Faculty Profiles

Joanna Schwartz

Joanna C. Schwartz

Vice Dean for Faculty Development and Professor of Law
B.A. Brown University, 1994
J.D. Yale, 2000
UCLA Faculty Since 2006

LAW 708 - Civil Rights and Police Accountability Clinic

UCLA School of Law’s Civil Rights and Police Accountability Clinic pursues police reform through litigation and policy advocacy. The class seminar builds on the work of the J-Term course, Suing the Police.  In the seminar, students will develop litigation skills including complaint drafting, litigation planning, discovery practice, and fact investigation.  Additional skills development and seminar subjects will correspond with the cases and projects in which we are engaged.

The central feature of this clinical course is our work on civil litigation and policy projects pursuing police reforms. Through relationships with nonprofits and private counsel, the clinic assists in potential and ongoing civil lawsuits against law enforcement officers and agencies.  Because police misconduct litigation can take several years from beginning to end and is unpredictable, it is impossible to know for certain what aspect of the litigation process we will work on in our cases.  We do our best to find opportunities that offer a unique insight into the litigation process. The clinic additionally works in partnership with nonprofits and community organizations on non-litigation projects intended to advance police reforms.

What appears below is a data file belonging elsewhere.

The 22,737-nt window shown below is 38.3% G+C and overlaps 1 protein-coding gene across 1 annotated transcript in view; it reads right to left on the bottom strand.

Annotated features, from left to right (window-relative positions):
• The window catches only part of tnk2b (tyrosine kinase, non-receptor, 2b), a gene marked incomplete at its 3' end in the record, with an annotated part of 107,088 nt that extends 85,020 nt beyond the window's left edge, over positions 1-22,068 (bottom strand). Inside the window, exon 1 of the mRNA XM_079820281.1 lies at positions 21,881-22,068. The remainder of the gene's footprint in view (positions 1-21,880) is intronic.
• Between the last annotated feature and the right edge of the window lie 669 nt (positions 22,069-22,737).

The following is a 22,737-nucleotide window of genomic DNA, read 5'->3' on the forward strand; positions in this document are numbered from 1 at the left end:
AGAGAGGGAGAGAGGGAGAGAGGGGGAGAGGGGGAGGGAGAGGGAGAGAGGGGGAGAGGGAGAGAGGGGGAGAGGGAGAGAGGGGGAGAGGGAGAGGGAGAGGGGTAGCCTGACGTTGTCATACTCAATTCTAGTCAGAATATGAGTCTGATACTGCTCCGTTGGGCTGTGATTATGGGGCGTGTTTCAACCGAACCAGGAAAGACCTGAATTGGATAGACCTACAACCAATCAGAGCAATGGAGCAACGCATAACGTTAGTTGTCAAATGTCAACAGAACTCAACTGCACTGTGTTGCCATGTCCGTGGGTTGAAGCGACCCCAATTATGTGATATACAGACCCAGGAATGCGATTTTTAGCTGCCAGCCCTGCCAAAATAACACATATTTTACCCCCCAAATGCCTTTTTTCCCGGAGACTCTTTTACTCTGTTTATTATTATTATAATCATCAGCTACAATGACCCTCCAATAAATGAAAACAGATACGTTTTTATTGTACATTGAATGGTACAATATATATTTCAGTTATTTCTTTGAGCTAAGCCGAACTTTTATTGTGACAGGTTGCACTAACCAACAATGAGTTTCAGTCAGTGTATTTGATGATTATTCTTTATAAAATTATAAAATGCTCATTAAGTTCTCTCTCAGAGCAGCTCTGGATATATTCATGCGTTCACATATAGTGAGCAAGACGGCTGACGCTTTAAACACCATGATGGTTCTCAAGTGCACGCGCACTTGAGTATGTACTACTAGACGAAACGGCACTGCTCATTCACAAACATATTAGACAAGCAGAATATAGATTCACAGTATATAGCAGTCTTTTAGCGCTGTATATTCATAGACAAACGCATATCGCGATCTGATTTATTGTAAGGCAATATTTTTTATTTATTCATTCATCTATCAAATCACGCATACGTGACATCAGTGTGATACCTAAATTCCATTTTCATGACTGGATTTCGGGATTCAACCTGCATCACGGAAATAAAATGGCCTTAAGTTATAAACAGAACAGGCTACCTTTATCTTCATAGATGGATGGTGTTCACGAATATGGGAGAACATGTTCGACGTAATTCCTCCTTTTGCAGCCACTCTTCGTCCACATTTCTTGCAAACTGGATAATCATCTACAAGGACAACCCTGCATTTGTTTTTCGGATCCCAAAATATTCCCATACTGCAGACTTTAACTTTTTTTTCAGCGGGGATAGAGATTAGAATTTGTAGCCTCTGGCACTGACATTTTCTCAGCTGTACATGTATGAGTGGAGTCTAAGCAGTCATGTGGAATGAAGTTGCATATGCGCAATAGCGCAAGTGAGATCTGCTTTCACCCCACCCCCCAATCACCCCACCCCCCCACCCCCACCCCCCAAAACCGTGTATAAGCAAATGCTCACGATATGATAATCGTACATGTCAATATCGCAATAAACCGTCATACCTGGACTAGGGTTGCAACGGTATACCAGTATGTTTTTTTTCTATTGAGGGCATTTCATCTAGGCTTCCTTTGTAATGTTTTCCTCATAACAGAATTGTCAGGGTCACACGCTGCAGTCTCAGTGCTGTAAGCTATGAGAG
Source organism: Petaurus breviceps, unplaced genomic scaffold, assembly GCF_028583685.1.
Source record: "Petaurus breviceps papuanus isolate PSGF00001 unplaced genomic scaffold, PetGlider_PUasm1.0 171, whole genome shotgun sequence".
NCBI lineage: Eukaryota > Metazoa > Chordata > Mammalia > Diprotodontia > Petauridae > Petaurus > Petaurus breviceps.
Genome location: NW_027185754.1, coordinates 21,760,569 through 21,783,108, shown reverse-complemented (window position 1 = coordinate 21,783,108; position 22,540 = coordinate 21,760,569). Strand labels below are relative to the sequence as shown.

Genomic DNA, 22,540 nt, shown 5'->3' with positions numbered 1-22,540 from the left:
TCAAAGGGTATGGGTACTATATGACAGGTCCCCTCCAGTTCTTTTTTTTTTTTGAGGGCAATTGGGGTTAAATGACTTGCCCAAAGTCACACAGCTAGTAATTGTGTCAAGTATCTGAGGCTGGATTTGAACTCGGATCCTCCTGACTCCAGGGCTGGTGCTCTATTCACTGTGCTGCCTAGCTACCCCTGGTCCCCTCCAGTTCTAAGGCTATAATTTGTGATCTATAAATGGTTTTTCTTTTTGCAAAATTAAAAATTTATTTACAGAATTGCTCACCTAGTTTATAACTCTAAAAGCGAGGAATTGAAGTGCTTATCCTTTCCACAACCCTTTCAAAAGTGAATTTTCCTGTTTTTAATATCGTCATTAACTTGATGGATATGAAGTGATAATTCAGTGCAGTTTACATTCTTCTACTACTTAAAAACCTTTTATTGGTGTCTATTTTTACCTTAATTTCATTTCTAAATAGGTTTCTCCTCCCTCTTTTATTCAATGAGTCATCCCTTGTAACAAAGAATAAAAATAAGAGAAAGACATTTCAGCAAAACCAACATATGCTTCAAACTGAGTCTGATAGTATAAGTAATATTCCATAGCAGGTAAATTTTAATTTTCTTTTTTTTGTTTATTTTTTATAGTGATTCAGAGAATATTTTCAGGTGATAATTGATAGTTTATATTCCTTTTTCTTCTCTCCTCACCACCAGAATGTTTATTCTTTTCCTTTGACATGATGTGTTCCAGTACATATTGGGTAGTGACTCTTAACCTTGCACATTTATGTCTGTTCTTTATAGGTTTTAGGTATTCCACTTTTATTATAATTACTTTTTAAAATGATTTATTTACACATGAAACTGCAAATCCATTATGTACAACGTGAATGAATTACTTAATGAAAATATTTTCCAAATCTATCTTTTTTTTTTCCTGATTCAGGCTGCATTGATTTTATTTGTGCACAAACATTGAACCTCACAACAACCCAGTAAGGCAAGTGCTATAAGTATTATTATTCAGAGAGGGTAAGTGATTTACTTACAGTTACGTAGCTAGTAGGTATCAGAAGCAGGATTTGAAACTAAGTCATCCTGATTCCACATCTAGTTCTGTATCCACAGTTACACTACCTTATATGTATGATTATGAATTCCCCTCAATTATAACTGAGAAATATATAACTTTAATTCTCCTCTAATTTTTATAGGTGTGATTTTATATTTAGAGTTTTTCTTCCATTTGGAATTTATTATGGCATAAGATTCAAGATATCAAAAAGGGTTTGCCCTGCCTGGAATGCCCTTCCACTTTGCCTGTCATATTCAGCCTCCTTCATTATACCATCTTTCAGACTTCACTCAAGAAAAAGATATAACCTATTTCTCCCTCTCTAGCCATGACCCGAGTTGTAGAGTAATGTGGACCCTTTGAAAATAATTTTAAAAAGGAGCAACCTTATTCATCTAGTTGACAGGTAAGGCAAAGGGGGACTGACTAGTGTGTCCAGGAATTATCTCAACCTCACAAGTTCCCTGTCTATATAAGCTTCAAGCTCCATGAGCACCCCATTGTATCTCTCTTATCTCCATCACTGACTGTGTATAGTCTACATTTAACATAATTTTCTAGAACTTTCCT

This graded, four-unit clinical course is limited to a maximum of twelve students. Enrollment is by application. A significant out-of-class time commitment is required.

Clinic students must have taken Law 908. Suing the Police, held during the January Term.  There are no other prerequisites.

Video Description

UCLA Law adheres to ABA Standards in determining the number of credit hours for coursework. Each unit of credit reasonably approximates one hour of classroom or direct faculty instruction and a minimum of two hours of out-of-class student preparation per week, for the length of the semester. Students are therefore expected to prepare a minimum of two hours outside of class for each hour of class time. Notwithstanding the above general standard, experiential field work units are calculated as follows: 1 unit of credit = a minim of 52 hours per semester (4-5 hours per week of clinic work).